"The variety of ecosystems here are home to more than 350 species of wildlife. There are four federally listed endangered species that either use or inhabit the Cascade Head area: spotted owl, marbled murrelet, coho salmon, and Oregon silver spot butterfly. Two major prairie headlands jut out into the Pacific Ocean. The recently restored Salmon River estuary provides a critical juncture between fresh and salt water, supports numerous forms of life, and maintains staging areas for upstream spawning migrations of anadromous fish and rearing areas for juveniles and smolts. The forested ecosystems include very productive young and mature (150 year-old) stands of Sitka spruce-western hemlock and Douglas fir forests with riparian areas and stream banks dominated by red alder.

"The Siuslaw National Forest and the Pacific Northwest Research Station of the USDA Forest Service manage the experimental forest and scenic research area jointly. Research partners include The Nature Conservancy, state and private universities in Oregon and Washington, Oregon Department of Fish and Wildlife, Oregon Department of Agriculture, National Aeronautic and Space Administration, Environmental Protection Agency, and National Marine Fisheries Service."

FMI: https://www.fs.fed.us/pnw/exforests/cascade-head/

MONITORING FREQUENCY

Deer Creek @ Experimental Forest Research Station is sampled bi-weekly from January 1st to December 31st

SOURCE INFORMATION

The Salmon Drift Creek Watershed Council (SDCWC) has been collecting water samples since 2006 the Salmon Drift Watershed. ​The watersheds are home to the Coho Salmon, a threatened species, and are designated "Essential Salmon Habitat" by Oregon Department of Fish and Wildlife. The sites that are sampled include the Salmon River, Devils Lake, ​Drift Creek, and Schooner Creek and their tributaries.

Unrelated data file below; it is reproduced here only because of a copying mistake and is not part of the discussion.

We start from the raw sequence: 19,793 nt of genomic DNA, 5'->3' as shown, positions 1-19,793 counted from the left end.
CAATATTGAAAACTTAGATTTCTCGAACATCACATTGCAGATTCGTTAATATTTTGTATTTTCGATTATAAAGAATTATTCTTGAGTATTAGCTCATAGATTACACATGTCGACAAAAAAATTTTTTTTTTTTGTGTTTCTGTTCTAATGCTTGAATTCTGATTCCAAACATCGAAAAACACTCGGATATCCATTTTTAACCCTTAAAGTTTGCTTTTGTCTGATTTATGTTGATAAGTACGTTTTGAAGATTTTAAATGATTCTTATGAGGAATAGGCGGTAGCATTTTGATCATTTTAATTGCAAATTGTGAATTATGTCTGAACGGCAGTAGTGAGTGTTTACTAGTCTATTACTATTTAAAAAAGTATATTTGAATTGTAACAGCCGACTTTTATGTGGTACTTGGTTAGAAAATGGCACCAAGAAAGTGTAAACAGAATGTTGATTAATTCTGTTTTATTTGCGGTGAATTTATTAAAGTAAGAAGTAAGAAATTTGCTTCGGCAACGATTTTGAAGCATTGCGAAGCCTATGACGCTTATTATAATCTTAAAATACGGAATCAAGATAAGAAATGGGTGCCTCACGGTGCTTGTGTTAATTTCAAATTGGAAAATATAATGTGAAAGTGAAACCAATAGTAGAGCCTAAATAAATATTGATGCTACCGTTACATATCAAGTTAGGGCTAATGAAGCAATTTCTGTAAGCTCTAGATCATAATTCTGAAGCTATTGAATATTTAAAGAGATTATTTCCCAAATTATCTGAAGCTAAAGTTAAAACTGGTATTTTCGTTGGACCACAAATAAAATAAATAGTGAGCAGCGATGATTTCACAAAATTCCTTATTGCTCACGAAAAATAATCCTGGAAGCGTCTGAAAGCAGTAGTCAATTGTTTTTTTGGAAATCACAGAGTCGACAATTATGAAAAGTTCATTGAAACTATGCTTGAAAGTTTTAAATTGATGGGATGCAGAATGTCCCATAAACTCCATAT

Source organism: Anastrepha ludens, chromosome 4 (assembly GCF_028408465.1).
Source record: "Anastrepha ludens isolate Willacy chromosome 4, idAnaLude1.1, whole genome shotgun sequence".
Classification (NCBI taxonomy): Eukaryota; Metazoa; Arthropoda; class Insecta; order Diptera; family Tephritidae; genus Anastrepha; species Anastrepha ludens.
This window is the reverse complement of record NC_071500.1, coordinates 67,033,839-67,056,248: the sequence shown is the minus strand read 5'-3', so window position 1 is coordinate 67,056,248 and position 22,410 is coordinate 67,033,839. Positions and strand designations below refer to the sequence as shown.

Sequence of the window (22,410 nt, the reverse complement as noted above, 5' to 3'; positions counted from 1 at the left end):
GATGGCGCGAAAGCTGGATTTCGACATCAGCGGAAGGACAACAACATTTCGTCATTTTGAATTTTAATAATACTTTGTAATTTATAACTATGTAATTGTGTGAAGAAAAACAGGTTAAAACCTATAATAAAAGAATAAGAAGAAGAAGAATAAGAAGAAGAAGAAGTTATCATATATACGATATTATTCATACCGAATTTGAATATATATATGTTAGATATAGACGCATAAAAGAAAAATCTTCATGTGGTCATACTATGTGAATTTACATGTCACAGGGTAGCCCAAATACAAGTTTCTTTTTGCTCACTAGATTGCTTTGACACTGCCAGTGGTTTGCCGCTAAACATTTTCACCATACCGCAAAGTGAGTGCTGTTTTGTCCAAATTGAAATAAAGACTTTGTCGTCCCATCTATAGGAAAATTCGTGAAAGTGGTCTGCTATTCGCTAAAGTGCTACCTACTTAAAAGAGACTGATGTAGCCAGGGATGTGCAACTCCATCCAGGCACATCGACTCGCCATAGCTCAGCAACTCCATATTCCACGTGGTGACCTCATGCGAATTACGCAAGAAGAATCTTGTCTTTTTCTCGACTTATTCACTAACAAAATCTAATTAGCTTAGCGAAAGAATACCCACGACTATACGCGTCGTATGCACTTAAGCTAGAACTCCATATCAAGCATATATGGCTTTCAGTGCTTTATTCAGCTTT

The outfall for each of these water bodies is ultimately the Pacific Ocean, and thus impacts to the beach water quality may be a result of upstream activities.
Water samples are collected by the Watershed Council with the help of volunteers. The Water Quality Program Manager oversees and coordinates with all the volunteers, and provides training to new volunteers. ​

Samples are processed using the IDEXX system. The water at the bathing beaches are tested for E.coli, as well as dissolved oxygen, temperature, pH, specific conductance, and turbidity.

The monitoring program runs year round. Samples are collected bi-weekly. Every other Wednesday, samples are collect. As results become available they are shared on Swim Guide.

Water Quality Data are compared to state and federal standards as part of a baseline monitoring program. SDCWC does not issue any advisories, but information is available for public's use.

Monitoring Status
SDCWC follows Oregon’s standard for the monitoring of its recreational waters. The 30 day standard is > 126 cfu / 100 ml or any one sample (STV) at > 406 cfu /100ml. Effectively a swim site will be posted based on the single sample criteria of 406 E.coli/100ml. The 90 day segment is still only proposed and has not to my understanding been adopted.

E. coli
A beach is marked Green when two consecutive single sample results are under an STV of 406 cfu per 100 mL (and where applicable, a geometric mean of 126 cfu per 100 mL)

A beach is marked Red when five consecutive single sample results in a 30 day period are equal to or above an STV of 406 cfu per 100 mL (and where applicable, a geometric mean of 126 cfu per 100 mL)

A beach is marked Grey if there is no current results or no available information.

SDCWC is currently supported by the Oregon Watershed Enhancement Board, Oregon Department of Environmental Quality, Surfrider Blue Water Task Force, and Neighbors For Kids in Depoe Bay, Oregon where their bacteria lab resides.

WATER QUALITY GRAPH